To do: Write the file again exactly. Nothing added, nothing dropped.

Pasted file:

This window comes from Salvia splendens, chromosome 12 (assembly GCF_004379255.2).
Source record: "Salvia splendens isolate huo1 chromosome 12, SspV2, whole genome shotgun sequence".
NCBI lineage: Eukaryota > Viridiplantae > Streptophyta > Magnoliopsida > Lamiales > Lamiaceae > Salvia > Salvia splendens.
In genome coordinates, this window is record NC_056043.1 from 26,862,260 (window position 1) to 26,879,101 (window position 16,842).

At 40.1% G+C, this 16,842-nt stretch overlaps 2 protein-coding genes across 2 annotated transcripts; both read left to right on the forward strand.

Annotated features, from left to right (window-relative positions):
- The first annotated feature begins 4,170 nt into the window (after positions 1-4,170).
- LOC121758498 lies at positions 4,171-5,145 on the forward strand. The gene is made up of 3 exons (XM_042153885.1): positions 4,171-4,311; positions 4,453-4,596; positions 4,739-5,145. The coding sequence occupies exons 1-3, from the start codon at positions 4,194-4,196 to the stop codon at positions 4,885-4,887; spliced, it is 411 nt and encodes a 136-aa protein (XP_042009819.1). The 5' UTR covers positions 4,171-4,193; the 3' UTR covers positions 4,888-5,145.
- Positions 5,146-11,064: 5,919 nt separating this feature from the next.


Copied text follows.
This window comes from Salvia splendens, chromosome 12 (assembly GCF_004379255.2).
Source record: "Salvia splendens isolate huo1 chromosome 12, SspV2, whole genome shotgun sequence".
NCBI lineage: Eukaryota > Viridiplantae > Streptophyta > Magnoliopsida > Lamiales > Lamiaceae > Salvia > Salvia splendens.
In genome coordinates, this window is record NC_056043.1 from 26,862,260 (window position 1) to 26,879,101 (window position 16,842).

At 40.1% G+C, this 16,842-nt stretch overlaps 2 protein-coding genes across 2 annotated transcripts; both read left to right on the forward strand.

Annotated features, from left to right (window-relative positions):
- The first annotated feature begins 4,170 nt into the window (after positions 1-4,170).
- LOC121758498 lies at positions 4,171-5,145 on the forward strand. The gene is made up of 3 exons (XM_042153885.1): positions 4,171-4,311; positions 4,453-4,596; positions 4,739-5,145. The coding sequence occupies exons 1-3, from the start codon at positions 4,194-4,196 to the stop codon at positions 4,885-4,887; spliced, it is 411 nt and encodes a 136-aa protein (XP_042009819.1). The 5' UTR covers positions 4,171-4,193; the 3' UTR covers positions 4,888-5,145.
- Positions 5,146-11,064: 5,919 nt separating this feature from the next.